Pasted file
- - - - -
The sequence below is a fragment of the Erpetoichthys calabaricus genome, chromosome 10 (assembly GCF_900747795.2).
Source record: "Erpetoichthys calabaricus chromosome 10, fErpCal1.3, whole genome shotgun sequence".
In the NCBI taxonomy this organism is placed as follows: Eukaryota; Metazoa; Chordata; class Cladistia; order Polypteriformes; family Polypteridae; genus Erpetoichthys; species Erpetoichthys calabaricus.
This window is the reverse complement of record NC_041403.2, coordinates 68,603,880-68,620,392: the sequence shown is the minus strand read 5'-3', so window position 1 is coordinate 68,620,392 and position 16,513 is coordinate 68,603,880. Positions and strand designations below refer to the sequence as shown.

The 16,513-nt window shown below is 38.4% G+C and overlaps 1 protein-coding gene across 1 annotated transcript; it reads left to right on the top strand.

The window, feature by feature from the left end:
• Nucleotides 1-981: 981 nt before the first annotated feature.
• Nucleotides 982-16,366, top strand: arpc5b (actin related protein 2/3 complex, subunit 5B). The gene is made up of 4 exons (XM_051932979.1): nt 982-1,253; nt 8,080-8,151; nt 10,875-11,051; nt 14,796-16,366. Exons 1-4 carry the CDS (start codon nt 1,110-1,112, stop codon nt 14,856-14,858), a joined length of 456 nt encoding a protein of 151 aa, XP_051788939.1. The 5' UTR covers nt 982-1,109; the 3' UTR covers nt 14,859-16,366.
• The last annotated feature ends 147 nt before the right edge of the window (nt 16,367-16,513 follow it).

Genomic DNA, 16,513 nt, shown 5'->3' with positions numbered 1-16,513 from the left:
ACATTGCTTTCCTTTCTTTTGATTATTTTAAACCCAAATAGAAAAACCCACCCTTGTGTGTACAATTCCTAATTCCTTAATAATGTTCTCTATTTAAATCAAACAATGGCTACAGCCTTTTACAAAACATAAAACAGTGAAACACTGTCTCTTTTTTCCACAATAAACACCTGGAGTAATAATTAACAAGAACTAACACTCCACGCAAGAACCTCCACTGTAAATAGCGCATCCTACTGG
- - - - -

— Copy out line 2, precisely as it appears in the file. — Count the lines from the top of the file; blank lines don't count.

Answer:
Source record: "Erpetoichthys calabaricus chromosome 10, fErpCal1.3, whole genome shotgun sequence".